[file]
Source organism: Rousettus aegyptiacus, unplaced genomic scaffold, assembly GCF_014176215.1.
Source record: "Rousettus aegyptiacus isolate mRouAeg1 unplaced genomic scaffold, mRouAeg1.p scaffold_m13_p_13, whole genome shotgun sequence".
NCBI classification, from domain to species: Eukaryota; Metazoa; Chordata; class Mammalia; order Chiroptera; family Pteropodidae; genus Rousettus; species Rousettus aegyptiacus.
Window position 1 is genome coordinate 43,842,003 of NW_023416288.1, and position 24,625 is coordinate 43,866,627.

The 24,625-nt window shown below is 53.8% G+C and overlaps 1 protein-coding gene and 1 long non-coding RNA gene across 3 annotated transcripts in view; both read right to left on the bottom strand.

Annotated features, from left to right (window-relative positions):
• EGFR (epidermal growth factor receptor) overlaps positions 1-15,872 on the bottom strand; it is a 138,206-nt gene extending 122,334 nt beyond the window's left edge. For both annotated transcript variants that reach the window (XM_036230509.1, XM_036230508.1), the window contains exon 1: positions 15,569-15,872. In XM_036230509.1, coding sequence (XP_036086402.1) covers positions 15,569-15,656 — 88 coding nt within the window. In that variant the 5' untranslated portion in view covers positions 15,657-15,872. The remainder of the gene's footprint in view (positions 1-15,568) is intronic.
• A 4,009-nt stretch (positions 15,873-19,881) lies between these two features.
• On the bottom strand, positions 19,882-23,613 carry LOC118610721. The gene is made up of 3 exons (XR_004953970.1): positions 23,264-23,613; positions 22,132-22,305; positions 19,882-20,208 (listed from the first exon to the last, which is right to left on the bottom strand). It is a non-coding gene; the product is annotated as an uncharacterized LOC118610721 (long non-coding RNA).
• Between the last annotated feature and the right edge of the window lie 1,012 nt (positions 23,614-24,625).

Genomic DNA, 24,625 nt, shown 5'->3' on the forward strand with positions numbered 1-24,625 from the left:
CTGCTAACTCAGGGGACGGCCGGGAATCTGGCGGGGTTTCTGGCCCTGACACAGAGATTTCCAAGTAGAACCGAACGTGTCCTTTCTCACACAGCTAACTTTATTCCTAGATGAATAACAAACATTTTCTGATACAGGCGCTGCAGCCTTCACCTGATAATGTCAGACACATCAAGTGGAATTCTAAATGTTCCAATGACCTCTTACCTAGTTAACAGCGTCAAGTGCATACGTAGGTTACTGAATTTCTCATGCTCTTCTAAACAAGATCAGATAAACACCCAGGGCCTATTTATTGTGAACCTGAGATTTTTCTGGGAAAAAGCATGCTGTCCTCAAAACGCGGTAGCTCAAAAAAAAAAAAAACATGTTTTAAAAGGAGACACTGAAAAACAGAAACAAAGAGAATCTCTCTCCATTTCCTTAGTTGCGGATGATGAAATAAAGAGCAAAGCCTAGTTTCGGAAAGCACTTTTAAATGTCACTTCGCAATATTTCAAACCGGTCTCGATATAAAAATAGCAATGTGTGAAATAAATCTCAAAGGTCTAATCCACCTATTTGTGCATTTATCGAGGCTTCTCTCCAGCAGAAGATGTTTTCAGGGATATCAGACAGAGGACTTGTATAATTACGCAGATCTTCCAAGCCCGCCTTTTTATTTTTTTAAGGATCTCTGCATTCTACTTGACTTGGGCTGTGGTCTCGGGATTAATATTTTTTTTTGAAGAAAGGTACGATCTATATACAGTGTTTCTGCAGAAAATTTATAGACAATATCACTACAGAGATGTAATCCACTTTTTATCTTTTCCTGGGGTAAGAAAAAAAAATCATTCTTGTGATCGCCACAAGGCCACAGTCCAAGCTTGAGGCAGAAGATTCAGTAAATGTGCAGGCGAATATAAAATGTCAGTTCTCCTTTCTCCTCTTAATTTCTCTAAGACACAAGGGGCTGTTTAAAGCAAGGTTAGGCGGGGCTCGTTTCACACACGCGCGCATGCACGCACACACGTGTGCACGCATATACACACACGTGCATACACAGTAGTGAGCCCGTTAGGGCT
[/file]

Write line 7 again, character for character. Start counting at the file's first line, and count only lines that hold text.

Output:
• EGFR (epidermal growth factor receptor) overlaps positions 1-15,872 on the bottom strand; it is a 138,206-nt gene extending 122,334 nt beyond the window's left edge. For both annotated transcript variants that reach the window (XM_036230509.1, XM_036230508.1), the window contains exon 1: positions 15,569-15,872. In XM_036230509.1, coding sequence (XP_036086402.1) covers positions 15,569-15,656 — 88 coding nt within the window. In that variant the 5' untranslated portion in view covers positions 15,657-15,872. The remainder of the gene's footprint in view (positions 1-15,568) is intronic.